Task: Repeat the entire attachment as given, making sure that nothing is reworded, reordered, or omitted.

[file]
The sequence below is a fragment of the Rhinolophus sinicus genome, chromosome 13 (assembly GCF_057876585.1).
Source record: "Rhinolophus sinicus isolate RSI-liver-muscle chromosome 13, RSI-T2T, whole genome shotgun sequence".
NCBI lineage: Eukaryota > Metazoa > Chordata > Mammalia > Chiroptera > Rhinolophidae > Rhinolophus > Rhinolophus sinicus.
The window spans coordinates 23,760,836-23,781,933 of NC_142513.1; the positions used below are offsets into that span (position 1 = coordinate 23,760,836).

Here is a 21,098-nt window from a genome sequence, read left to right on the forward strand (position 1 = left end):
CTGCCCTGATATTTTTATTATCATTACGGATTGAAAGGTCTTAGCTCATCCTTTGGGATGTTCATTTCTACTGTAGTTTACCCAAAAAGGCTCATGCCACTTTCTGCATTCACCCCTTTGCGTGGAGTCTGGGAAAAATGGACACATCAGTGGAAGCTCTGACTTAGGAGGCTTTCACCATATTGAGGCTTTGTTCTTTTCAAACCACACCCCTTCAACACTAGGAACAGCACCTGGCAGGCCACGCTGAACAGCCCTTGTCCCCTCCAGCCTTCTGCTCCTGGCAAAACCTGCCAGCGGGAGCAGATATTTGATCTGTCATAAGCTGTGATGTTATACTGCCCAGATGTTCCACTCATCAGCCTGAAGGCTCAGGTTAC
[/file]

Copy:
The sequence below is a fragment of the Rhinolophus sinicus genome, chromosome 13 (assembly GCF_057876585.1).
Source record: "Rhinolophus sinicus isolate RSI-liver-muscle chromosome 13, RSI-T2T, whole genome shotgun sequence".
NCBI lineage: Eukaryota > Metazoa > Chordata > Mammalia > Chiroptera > Rhinolophidae > Rhinolophus > Rhinolophus sinicus.
The window spans coordinates 23,760,836-23,781,933 of NC_142513.1; the positions used below are offsets into that span (position 1 = coordinate 23,760,836).

Here is a 21,098-nt window from a genome sequence, read left to right on the forward strand (position 1 = left end):
CTGCCCTGATATTTTTATTATCATTACGGATTGAAAGGTCTTAGCTCATCCTTTGGGATGTTCATTTCTACTGTAGTTTACCCAAAAAGGCTCATGCCACTTTCTGCATTCACCCCTTTGCGTGGAGTCTGGGAAAAATGGACACATCAGTGGAAGCTCTGACTTAGGAGGCTTTCACCATATTGAGGCTTTGTTCTTTTCAAACCACACCCCTTCAACACTAGGAACAGCACCTGGCAGGCCACGCTGAACAGCCCTTGTCCCCTCCAGCCTTCTGCTCCTGGCAAAACCTGCCAGCGGGAGCAGATATTTGATCTGTCATAAGCTGTGATGTTATACTGCCCAGATGTTCCACTCATCAGCCTGAAGGCTCAGGTTAC